I’m a slow reader. Don’t try to assuage me with sweet sweet lies about how I save money on books (I don’t) or that I get to savour my books (really??). It just kinda sucks. It takes forever to get through a book, unless it’s “Harry Potter” type good, then maybe a day or two. Now it takes me even longer because I just don’t sit down and read anymore.
A friend of mine who is an avid reader told me she just doesn’t have time for books anymore, so she listens to audiobooks. I thought that was a great idea, and she suggested I try my local library’s website. If you have a library card you can download audiobooks for free. So I went to my library for a card and downloaded my first audiobook: The Strange Library by Haruki Murakami*. It’s a short novel so I finished listening to it in an hour.
I don’t remember the last time I read a book in an hour.
However, the feeling of an audiobook isn’t the same. I’m a very tactile reader; I like to feel the pages, and turn the back cover over when I’m finished. The audiobook experience lacked this kind of satisfaction that I usually get with a paper book. However I was still able to enjoy the book, as well as do something with my hands (I was drawing at the time, but I can see myself doing lots of knitting with an audiobook going).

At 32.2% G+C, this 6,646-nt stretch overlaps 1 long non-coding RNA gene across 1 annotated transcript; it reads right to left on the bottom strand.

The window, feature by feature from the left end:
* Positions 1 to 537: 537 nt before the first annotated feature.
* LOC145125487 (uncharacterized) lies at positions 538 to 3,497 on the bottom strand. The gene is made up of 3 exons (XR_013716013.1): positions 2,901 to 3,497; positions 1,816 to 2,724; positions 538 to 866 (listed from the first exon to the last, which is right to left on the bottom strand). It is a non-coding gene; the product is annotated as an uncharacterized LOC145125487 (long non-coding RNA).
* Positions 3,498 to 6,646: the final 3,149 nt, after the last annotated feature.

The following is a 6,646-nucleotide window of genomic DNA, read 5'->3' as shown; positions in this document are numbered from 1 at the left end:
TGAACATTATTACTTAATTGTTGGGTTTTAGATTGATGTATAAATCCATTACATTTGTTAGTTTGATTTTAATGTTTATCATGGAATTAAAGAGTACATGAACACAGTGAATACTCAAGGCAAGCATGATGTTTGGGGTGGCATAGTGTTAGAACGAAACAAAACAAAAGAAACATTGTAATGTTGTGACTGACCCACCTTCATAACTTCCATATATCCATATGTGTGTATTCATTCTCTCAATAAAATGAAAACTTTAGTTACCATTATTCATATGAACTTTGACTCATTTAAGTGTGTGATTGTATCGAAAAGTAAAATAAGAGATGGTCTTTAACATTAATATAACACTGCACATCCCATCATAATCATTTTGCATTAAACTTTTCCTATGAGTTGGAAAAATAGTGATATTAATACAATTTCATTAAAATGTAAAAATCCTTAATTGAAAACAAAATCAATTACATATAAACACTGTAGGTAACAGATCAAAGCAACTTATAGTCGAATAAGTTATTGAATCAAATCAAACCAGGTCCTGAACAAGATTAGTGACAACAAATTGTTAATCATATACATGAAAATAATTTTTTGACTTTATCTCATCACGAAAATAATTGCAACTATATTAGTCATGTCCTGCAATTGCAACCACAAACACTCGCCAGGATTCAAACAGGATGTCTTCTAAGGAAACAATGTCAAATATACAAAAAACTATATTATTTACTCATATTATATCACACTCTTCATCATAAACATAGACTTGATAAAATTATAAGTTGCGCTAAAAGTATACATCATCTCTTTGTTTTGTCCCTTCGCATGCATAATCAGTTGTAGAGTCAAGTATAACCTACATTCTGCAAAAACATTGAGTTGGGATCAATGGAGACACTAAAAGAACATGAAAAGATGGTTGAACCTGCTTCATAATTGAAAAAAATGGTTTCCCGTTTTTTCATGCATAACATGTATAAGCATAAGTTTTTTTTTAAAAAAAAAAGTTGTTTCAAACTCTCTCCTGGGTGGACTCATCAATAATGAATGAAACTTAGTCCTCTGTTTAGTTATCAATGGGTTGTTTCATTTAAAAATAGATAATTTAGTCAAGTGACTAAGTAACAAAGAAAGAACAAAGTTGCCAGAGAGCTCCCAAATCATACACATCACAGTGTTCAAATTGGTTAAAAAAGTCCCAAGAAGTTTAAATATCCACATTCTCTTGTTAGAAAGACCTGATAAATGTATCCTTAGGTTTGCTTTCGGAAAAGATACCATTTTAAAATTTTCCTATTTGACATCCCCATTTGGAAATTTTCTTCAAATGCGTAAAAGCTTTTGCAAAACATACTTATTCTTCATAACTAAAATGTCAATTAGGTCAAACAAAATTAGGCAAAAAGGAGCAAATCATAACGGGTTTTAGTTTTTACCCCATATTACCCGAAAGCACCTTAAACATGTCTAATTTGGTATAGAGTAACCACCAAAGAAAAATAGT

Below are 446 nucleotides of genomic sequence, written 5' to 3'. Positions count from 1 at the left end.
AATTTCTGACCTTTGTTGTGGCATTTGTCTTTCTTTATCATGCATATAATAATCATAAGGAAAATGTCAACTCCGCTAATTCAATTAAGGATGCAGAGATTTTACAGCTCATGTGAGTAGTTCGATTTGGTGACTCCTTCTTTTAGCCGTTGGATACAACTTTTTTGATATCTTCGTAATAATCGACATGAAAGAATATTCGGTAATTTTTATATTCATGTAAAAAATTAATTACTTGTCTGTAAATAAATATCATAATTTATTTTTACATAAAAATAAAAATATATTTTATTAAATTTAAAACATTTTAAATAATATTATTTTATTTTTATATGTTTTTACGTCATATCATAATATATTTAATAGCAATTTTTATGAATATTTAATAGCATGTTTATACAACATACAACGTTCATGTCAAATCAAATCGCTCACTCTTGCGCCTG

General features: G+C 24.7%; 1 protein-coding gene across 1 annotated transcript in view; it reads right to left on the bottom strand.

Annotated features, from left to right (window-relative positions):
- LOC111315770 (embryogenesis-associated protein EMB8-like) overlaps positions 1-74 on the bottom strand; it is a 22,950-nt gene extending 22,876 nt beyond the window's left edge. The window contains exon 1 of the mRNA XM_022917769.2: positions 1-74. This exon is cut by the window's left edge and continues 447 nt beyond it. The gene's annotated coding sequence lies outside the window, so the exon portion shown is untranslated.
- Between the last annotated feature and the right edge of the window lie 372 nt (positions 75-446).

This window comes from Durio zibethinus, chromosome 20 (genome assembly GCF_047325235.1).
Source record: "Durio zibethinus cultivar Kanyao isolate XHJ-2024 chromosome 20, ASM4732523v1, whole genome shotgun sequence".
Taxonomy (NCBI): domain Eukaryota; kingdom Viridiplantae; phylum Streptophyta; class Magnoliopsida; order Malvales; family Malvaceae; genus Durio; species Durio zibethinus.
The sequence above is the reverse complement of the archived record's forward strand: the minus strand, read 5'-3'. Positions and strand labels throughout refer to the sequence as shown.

Having finished my first audiobook, I wanted to try another one — a longer one. My next download was Ready Player One by Ernest Cline. It always seemed interesting to me but I couldn’t quite get my head into the world. The audiobook helped with that! It was easier, for some reason, to situate myself in the novel’s story which is in the future in between a virtual reality game and real life.
Furthermore, with this second book I realized that the narrator is key to the enjoyment of the book. The narrator of The Strange Library was alright but nothing special. I’m really enjoying Ready Player One because Wil Wheaton is narrating and brings a lot of character and emotion.
I think as audiobooks become more popular (thank you, Audible, for sponsoring all my favourite YouTubers!) the narrators will be better and better, making the overall experience of an audiobook that much more enjoyable. I have already adjusted to not having a paper book when I tried ebooks, so this next step into audiobooks isn’t too difficult for me. I’m still having trouble calling it “reading,” but that’s just semantics. Here’s to absorbing more stories!
* I somewhat regret making this an audiobook choice because once I finished reading it I learned that the hard copy is full of illustrations. It would have been an entirely different experience to read the story the way it was published on paper.